Mark Sway is an 11 year old boy who lives with his mother and brother in a trailer. One day he and his brother are hanging out when a car pulls over beside them. The driver then sticks a hose in his exhaust and puts the other end into the car. Mark pulls it out. But the man sees him and grabs him and takes inside the car. The man talks to Mark then later shoots himself. The shock sends Mark's brother into a catatonic state. The police question him and slips out some stuff that makes them think he's saying more than he knows. Roy Foltrigg, a prosecutor with political ambitions tells Mark he wants to talk to him tomorrow. Mark feeling that he needs a lawyer, sees Reggie Love. Mark tells him about the man who killed himself. Reggie tells him he's a mob lawyer. And one of his clients is a member of a mob family who is suspected of killing a Senator who was trying to take down his family. But because the Senator's body is missing, they can't prosecute him. Reggie thinks Foltrigg thinks the... Written by
At the time of filming, author John Grisham had casting approval over all film adaptations of his work and specified that "no professional child actors in Hollywood" be cast as Mark Sway. He felt that the film wouldn't work with a well-known child actor (sporting a phony accent) in the role and that by casting an unknown in the part (preferably from the Memphis area where the story is set) the film's credibility wouldn't be compromised. Brad Renfro, a native of Knoxville, Tennessee beat out thousands of actors for the role including Macaulay Culkin. See more »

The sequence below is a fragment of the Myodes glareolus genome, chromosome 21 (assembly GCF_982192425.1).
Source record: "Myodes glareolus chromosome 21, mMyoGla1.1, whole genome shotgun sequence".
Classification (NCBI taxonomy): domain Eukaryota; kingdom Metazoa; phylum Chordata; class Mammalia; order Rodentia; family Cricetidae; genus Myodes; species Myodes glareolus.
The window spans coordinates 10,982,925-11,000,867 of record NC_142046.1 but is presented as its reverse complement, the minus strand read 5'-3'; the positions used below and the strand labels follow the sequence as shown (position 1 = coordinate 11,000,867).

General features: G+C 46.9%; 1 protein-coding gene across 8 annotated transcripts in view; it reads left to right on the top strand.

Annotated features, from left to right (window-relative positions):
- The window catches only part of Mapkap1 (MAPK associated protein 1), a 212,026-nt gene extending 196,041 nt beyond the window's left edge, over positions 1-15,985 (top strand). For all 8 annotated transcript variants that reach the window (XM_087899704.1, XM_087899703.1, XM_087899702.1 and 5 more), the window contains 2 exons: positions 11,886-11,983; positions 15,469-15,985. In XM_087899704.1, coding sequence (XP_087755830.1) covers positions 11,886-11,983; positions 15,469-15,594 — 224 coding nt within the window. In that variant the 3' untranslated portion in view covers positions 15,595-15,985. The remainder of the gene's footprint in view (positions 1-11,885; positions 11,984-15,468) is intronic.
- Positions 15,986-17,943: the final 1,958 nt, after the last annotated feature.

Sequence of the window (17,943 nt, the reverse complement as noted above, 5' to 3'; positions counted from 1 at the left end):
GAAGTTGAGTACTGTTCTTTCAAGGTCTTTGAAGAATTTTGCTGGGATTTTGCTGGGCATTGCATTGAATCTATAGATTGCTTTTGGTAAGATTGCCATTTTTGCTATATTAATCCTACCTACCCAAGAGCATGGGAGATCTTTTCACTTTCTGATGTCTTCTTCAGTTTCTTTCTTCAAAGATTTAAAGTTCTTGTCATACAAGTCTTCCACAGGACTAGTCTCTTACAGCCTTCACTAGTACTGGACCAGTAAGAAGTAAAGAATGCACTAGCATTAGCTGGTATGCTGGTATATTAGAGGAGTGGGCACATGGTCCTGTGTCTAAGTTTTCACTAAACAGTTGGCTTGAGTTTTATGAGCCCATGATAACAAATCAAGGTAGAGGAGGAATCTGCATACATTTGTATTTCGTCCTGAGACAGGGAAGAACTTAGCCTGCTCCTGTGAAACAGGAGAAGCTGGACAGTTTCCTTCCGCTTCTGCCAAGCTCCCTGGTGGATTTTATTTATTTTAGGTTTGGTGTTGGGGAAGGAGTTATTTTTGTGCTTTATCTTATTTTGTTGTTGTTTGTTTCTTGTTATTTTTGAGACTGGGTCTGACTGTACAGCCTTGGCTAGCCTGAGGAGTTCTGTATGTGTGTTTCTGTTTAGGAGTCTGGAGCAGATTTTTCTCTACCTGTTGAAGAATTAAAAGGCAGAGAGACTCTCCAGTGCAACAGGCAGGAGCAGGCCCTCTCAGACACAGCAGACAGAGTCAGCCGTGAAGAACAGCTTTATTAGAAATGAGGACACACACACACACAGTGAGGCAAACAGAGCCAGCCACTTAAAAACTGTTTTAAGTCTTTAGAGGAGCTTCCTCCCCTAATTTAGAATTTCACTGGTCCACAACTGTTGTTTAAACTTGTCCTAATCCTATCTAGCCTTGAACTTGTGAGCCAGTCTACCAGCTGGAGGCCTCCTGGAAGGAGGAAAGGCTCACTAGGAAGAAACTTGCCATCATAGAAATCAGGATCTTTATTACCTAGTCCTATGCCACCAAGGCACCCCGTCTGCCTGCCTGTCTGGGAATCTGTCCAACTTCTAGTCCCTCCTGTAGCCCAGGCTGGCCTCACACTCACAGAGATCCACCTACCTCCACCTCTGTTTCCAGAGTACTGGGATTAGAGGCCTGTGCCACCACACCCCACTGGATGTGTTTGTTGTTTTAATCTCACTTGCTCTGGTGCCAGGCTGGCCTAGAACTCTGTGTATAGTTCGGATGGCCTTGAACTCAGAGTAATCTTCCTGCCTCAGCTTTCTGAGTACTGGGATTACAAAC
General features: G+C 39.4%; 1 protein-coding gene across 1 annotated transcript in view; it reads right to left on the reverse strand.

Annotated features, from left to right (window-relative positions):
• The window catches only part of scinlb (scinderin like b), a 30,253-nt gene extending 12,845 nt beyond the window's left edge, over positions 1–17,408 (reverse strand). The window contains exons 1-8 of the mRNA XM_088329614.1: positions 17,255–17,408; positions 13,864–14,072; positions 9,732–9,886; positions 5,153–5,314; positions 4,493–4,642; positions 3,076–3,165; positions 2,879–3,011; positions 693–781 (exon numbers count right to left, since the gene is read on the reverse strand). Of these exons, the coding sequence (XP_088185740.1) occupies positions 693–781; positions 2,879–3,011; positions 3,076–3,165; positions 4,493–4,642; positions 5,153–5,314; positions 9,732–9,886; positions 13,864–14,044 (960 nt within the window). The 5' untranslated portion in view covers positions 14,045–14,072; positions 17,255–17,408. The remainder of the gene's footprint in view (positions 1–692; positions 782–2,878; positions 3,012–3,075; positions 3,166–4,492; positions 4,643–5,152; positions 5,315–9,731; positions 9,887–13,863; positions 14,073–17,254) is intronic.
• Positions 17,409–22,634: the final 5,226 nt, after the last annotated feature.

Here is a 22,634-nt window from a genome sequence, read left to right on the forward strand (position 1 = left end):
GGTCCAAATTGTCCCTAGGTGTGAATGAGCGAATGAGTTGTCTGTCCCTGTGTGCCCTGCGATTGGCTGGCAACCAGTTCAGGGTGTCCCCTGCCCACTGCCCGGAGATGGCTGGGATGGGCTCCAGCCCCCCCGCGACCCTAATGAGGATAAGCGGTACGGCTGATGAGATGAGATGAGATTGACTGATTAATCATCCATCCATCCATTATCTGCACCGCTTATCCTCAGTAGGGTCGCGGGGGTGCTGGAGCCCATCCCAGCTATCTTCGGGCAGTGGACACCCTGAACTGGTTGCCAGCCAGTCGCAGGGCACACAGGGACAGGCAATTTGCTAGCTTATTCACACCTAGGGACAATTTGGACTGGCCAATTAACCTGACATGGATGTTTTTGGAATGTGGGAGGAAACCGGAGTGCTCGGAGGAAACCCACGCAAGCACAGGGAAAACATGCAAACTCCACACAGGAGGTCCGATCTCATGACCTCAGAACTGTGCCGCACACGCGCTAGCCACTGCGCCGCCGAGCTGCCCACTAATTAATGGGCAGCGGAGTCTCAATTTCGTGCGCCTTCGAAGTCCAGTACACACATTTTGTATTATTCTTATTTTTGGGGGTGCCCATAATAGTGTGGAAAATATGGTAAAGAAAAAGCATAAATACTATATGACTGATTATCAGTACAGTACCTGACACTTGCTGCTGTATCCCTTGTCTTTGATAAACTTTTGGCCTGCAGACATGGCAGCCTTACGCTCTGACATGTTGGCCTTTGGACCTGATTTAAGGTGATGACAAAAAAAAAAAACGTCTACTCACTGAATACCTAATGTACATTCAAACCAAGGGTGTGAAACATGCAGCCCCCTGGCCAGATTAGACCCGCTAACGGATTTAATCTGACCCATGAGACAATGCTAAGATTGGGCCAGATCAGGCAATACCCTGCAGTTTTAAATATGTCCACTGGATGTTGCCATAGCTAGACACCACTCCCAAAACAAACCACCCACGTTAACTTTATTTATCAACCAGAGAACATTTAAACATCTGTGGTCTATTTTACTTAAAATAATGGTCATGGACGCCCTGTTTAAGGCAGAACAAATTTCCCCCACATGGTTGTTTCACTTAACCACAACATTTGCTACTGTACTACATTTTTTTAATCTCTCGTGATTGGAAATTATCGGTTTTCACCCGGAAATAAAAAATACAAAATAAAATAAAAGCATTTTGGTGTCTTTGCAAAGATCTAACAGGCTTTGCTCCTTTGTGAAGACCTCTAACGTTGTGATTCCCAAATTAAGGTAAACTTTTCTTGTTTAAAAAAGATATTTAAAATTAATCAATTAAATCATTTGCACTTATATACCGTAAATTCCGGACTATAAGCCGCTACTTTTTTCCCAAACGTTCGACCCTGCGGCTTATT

When the lawyer shoots through the side window of the car (at the beginning of the movie), the entire tempered glass window would normally shatter into small glass bits instead of well defined bullet holes. See more »
You've been lyin' to me. You got three to tell me the truth, 1... 2... 3...
YOU'RE THE LIAR! KEEP THE DOLLAR! YOU'RE FIRED!
See more »
Somehow the plot holes didn't seem so glaring in Grisham's novel. Anyway, this is one of Susan Sarandon's many excellent performances. And Tommy Lee Jones gleefully chews the scenery here. You might think he is overacting, but he is really playing a character that comes across that way. Brad Renfro was an excellent find for this part. I haven't seen him in anything else, though. I imagine his Southern accent will hurt in getting other roles. Current TV stars Bradley Whitford and Anthony Edwards were non-entities in this film. It's a good film, not great. Grade B-
7 of 11 people found this review helpful.
Was this review helpful to you?